3 This review aims to systematically investigate, summarise and if possible synthesise findings from retention analyses of prison-based psychosocial drug treatment. The use of systematic review methods and meta-analyses will contribute to the retention literature by: (1) enabling more precise estimates of the magnitude and reliability of relationships between repeatedly tested pre-treatment predictors and retention outcomes (2) determining the extent to which methodological, clinical and contextual variations impact the magnitude and significance of relationships between pre-treatment variables and retention outcomes (3) using explicit inclusion, exclusion, coding and appraisal decisions in order to allow replication and updating as additional studies are completed, thereby reducing (and making transparent) the effects of any potential theoretical or personal unconscious bias on the part of the reviewer The Population The population of interest is the adult prison population in any jurisdiction. Adult prisoners are defined as individuals of either gender who are over the age of eighteen and held in secure correctional settings, whether sentenced or awaiting trial. In order to be included, participants need to have participated in the intervention (defined below). As research suggests that most prisoners have one or more mental health disorders (Dressing, Kief, & Salize, 2009), samples that include individuals with co-morbid mental health diagnoses or symptoms will therefore be included. Sex offenders, individuals legally mandated to mental institutions, diagnosed psychopaths and juvenile prisoners are all considered clinically distinct subgroups that are physically segregated from the general prison population (Olver, Stockdale, & Wormith, 2011). These groups of prisoners are also generally offered different treatment programmes (Johnson et al., 2004; Looman & Abracen, 2011). Where these groups comprise over 10% of a study s sample, the study will be excluded unless it reports results separately for those prisoners in the review s target population. The Intervention Several models of psychosocial drug treatment are defined by theoretical orientation (e.g. Therapeutic Communities, Twelve-Step and Cognitive-Behavioural programmes). Programmes based on the same theoretical model frequently vary in terms of duration, intensity and method of delivery. These categories are also problematic because the majority of prison-based psychosocial interventions adapt and/or combine multiple treatment models (so-called eclectic programmes) (Wexler & Prendergast, 2010). As a result, categories of treatment model have limited utility in defining and distinguishing between different interventions. This review therefore defines the intervention of interest in terms of its core components 3 The Campbell Collaboration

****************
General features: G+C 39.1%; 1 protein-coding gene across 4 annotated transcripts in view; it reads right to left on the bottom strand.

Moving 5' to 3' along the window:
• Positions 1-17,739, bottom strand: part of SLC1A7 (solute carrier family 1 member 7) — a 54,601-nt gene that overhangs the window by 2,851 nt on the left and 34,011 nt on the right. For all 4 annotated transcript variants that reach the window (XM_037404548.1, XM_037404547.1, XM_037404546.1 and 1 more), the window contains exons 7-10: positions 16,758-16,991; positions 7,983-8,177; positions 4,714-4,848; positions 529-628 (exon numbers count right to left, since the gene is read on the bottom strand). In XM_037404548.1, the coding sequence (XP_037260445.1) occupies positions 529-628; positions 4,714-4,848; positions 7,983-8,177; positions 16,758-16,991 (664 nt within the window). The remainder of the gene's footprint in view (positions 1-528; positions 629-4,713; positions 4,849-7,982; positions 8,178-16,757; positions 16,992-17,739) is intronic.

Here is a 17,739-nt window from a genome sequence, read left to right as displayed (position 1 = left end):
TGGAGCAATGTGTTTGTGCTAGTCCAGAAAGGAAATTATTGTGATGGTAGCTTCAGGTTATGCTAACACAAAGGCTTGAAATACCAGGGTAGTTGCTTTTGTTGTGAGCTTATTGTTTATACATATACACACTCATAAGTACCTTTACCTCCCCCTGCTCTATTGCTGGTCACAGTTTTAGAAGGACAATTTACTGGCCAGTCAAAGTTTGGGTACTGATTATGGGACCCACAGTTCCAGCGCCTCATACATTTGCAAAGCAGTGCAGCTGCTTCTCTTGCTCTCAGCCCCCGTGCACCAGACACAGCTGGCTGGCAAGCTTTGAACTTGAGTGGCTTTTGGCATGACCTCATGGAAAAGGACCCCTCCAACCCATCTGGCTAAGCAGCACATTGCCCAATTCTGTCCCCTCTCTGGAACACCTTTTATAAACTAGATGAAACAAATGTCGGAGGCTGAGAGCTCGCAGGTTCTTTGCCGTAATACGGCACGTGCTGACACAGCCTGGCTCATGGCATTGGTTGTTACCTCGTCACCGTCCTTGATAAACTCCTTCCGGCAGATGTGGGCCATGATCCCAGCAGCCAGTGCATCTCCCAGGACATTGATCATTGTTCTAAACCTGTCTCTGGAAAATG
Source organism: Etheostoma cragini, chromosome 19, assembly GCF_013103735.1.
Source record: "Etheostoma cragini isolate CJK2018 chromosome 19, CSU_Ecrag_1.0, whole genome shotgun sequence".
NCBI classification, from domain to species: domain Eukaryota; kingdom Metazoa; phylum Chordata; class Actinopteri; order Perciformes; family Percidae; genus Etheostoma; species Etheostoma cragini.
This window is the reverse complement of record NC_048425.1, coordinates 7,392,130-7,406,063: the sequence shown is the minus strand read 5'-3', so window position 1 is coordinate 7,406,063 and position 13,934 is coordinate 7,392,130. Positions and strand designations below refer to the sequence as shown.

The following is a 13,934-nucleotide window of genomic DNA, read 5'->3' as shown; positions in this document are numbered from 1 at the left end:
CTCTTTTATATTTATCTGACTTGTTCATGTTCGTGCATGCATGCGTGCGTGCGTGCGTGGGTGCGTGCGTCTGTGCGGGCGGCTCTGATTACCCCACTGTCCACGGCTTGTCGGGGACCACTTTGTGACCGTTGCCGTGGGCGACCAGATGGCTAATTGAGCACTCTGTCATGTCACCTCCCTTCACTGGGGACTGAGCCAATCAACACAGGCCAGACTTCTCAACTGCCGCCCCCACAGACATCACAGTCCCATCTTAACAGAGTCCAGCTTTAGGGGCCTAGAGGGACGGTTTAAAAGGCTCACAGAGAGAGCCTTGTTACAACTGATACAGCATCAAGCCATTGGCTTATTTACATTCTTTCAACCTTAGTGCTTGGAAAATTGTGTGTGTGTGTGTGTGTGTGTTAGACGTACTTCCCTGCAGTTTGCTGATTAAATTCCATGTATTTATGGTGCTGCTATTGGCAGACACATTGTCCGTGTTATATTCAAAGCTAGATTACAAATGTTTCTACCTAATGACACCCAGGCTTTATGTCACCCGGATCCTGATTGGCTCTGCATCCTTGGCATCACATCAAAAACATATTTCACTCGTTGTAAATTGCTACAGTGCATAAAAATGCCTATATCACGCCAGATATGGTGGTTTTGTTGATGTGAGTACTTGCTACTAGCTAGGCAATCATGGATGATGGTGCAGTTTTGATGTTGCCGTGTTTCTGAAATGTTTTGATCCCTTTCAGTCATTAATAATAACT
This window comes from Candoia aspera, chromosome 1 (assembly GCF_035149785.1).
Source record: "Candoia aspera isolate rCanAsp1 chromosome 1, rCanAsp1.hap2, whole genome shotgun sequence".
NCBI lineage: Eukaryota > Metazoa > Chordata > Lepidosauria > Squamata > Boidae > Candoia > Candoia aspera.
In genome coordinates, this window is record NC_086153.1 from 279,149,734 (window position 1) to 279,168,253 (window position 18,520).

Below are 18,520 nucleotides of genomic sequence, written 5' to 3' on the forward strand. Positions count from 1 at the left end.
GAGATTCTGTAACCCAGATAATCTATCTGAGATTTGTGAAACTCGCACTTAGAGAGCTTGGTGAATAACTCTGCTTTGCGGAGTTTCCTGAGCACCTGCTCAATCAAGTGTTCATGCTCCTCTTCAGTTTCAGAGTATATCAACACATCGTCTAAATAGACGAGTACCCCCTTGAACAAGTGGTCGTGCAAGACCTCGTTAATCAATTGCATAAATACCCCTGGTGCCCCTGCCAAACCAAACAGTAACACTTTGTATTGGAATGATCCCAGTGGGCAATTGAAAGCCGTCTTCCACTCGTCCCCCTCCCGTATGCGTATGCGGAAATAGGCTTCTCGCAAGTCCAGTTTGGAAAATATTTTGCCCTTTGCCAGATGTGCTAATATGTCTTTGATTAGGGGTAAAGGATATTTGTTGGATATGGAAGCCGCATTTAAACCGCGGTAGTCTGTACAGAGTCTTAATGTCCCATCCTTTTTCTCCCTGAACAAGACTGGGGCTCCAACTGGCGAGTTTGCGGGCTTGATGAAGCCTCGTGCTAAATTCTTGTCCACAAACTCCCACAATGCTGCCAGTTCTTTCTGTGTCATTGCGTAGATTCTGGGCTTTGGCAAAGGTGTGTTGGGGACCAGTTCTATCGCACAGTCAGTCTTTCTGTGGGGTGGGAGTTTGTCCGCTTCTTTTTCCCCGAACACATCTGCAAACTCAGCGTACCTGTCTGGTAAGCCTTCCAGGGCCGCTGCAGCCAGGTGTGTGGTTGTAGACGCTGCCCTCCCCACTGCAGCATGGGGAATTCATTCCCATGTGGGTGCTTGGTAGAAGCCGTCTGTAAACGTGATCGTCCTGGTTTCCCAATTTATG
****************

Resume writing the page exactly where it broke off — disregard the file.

4 rather than its theoretical model or programme label. Specifically, the intervention is defined as any prison-based treatment programme that: Has the primary aim of reducing substance abuse Targets substance users Is delivered in a correctional facility Uses an abstinence-based approach to drug treatment Requires prisoners to live in the treatment unit Has an expected duration of at least three months Requires daily participation in treatment activities Delivers group-based psychosocial treatment Variations of the intervention: The review thus includes Therapeutic Community, Twelve- Step, Cognitive Behavioural, Motivational Enhancement and eclectic or otherwise adapted drug treatment programmes provided they include the core components listed above. Interventions that include pharmacotherapeutic components as part of their treatment model (e.g. methadone maintenance) will be excluded. Brief (under three months), nonintensive (non-daily participation) and non-group based psychosocial interventions will also be excluded, as reasons for attrition from such different treatment modalities may differ substantially. Setting: Based on the criteria used in a previous Campbell Review of incarceration-based drug treatment (Mitchell et al., 2006), correctional facilities are defined as jails and prisons and exclude community-based residential facilities, half-way houses, open prisons or other non-secure facilities. Prison-diversion treatment units are included if they are secure facilities but excluded if they operate under open conditions and/or accept any participants who would not otherwise be incarcerated. Comparison: Because of the nature of the question, there is no comparison condition. Comparisons will be made between completers and non-completers taking part in the same interventions. Outcomes: What are the intended effects of the intervention? The primary outcome is retention, as measured in terms of treatment tenure (e.g., days/weeks/months of treatment completed); completion (e.g., programme completed or not completed); or completion of treatment thresholds (e.g. 30 or 90 days of treatment). There are no secondary outcomes. 4 The Campbell Collaboration